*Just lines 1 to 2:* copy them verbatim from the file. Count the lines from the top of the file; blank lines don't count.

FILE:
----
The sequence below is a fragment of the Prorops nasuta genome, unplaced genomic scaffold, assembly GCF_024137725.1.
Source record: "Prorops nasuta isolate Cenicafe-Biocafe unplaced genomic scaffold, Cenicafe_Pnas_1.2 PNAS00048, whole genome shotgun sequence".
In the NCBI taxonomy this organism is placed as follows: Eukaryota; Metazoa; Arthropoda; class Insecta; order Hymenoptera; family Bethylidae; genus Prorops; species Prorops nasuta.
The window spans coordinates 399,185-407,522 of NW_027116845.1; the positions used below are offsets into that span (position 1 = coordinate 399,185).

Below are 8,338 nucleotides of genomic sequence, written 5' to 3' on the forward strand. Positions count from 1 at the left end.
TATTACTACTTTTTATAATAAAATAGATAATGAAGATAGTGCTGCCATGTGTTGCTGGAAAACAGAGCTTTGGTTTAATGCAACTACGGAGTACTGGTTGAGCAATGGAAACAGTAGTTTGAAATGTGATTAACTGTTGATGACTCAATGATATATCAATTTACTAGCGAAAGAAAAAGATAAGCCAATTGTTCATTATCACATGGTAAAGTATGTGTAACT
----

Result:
The sequence below is a fragment of the Prorops nasuta genome, unplaced genomic scaffold, assembly GCF_024137725.1.
Source record: "Prorops nasuta isolate Cenicafe-Biocafe unplaced genomic scaffold, Cenicafe_Pnas_1.2 PNAS00048, whole genome shotgun sequence".